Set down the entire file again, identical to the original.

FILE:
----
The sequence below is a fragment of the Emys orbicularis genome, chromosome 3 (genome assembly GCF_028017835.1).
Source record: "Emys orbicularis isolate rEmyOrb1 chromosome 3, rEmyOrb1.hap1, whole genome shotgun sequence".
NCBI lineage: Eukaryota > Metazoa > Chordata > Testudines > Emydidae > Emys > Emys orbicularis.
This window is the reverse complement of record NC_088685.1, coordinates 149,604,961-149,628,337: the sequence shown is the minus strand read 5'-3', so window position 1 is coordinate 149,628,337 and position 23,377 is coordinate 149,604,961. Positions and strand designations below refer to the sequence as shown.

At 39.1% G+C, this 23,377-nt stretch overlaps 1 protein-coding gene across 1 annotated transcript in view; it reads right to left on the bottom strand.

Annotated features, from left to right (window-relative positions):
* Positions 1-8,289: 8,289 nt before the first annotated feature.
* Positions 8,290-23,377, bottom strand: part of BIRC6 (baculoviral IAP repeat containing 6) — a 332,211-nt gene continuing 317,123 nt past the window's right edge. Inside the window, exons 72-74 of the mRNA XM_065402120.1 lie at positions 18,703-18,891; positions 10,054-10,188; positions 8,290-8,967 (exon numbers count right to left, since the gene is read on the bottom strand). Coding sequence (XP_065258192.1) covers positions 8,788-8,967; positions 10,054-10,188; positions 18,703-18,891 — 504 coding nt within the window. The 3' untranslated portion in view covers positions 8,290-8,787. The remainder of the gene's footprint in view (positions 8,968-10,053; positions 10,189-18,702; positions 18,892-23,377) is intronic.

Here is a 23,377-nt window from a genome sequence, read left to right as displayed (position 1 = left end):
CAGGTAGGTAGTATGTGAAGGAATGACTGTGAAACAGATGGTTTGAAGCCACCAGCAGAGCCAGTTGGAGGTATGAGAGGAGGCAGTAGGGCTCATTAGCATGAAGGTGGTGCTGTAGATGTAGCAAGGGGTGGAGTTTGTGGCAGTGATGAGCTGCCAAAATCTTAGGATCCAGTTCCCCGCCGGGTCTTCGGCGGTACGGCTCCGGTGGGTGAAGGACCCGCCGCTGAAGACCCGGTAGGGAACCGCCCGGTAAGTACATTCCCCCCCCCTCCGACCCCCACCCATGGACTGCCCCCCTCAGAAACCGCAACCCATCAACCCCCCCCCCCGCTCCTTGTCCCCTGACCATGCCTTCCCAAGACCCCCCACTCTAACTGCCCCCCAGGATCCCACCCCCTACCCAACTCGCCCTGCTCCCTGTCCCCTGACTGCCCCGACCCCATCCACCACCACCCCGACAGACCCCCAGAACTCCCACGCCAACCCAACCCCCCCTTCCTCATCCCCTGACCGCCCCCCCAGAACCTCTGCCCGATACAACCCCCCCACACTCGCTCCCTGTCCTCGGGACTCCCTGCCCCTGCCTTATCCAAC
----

The sequence below is a fragment of the Emys orbicularis genome, chromosome 3 (genome assembly GCF_028017835.1).
Source record: "Emys orbicularis isolate rEmyOrb1 chromosome 3, rEmyOrb1.hap1, whole genome shotgun sequence".
NCBI lineage: Eukaryota > Metazoa > Chordata > Testudines > Emydidae > Emys > Emys orbicularis.
This window is the reverse complement of record NC_088685.1, coordinates 149,604,961-149,628,337: the sequence shown is the minus strand read 5'-3', so window position 1 is coordinate 149,628,337 and position 23,377 is coordinate 149,604,961. Positions and strand designations below refer to the sequence as shown.

At 39.1% G+C, this 23,377-nt stretch overlaps 1 protein-coding gene across 1 annotated transcript in view; it reads right to left on the bottom strand.

Annotated features, from left to right (window-relative positions):
* Positions 1-8,289: 8,289 nt before the first annotated feature.
* Positions 8,290-23,377, bottom strand: part of BIRC6 (baculoviral IAP repeat containing 6) — a 332,211-nt gene continuing 317,123 nt past the window's right edge. Inside the window, exons 72-74 of the mRNA XM_065402120.1 lie at positions 18,703-18,891; positions 10,054-10,188; positions 8,290-8,967 (exon numbers count right to left, since the gene is read on the bottom strand). Coding sequence (XP_065258192.1) covers positions 8,788-8,967; positions 10,054-10,188; positions 18,703-18,891 — 504 coding nt within the window. The 3' untranslated portion in view covers positions 8,290-8,787. The remainder of the gene's footprint in view (positions 8,968-10,053; positions 10,189-18,702; positions 18,892-23,377) is intronic.

Here is a 23,377-nt window from a genome sequence, read left to right as displayed (position 1 = left end):
CAGGTAGGTAGTATGTGAAGGAATGACTGTGAAACAGATGGTTTGAAGCCACCAGCAGAGCCAGTTGGAGGTATGAGAGGAGGCAGTAGGGCTCATTAGCATGAAGGTGGTGCTGTAGATGTAGCAAGGGGTGGAGTTTGTGGCAGTGATGAGCTGCCAAAATCTTAGGATCCAGTTCCCCGCCGGGTCTTCGGCGGTACGGCTCCGGTGGGTGAAGGACCCGCCGCTGAAGACCCGGTAGGGAACCGCCCGGTAAGTACATTCCCCCCCCCTCCGACCCCCACCCATGGACTGCCCCCCTCAGAAACCGCAACCCATCAACCCCCCCCCCCGCTCCTTGTCCCCTGACCATGCCTTCCCAAGACCCCCCACTCTAACTGCCCCCCAGGATCCCACCCCCTACCCAACTCGCCCTGCTCCCTGTCCCCTGACTGCCCCGACCCCATCCACCACCACCCCGACAGACCCCCAGAACTCCCACGCCAACCCAACCCCCCCTTCCTCATCCCCTGACCGCCCCCCCAGAACCTCTGCCCGATACAACCCCCCCACACTCGCTCCCTGTCCTCGGGACTCCCTGCCCCTGCCTTATCCAAC